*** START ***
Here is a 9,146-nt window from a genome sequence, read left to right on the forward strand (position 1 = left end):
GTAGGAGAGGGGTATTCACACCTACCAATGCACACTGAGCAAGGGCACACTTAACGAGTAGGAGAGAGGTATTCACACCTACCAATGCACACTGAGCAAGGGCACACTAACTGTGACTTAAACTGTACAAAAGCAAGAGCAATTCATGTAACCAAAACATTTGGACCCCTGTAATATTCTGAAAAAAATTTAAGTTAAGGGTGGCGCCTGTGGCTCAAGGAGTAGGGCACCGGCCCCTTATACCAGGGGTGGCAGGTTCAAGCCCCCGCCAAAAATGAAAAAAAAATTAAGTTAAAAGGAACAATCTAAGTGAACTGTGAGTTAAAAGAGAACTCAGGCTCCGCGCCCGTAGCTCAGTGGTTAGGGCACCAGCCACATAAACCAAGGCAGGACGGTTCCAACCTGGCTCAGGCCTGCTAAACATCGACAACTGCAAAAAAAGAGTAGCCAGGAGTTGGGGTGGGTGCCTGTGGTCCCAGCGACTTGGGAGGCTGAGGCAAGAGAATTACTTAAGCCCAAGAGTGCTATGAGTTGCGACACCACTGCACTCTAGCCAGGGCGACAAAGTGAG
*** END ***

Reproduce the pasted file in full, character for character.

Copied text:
Here is a 9,146-nt window from a genome sequence, read left to right on the forward strand (position 1 = left end):
GTAGGAGAGGGGTATTCACACCTACCAATGCACACTGAGCAAGGGCACACTTAACGAGTAGGAGAGAGGTATTCACACCTACCAATGCACACTGAGCAAGGGCACACTAACTGTGACTTAAACTGTACAAAAGCAAGAGCAATTCATGTAACCAAAACATTTGGACCCCTGTAATATTCTGAAAAAAATTTAAGTTAAGGGTGGCGCCTGTGGCTCAAGGAGTAGGGCACCGGCCCCTTATACCAGGGGTGGCAGGTTCAAGCCCCCGCCAAAAATGAAAAAAAAATTAAGTTAAAAGGAACAATCTAAGTGAACTGTGAGTTAAAAGAGAACTCAGGCTCCGCGCCCGTAGCTCAGTGGTTAGGGCACCAGCCACATAAACCAAGGCAGGACGGTTCCAACCTGGCTCAGGCCTGCTAAACATCGACAACTGCAAAAAAAGAGTAGCCAGGAGTTGGGGTGGGTGCCTGTGGTCCCAGCGACTTGGGAGGCTGAGGCAAGAGAATTACTTAAGCCCAAGAGTGCTATGAGTTGCGACACCACTGCACTCTAGCCAGGGCGACAAAGTGAG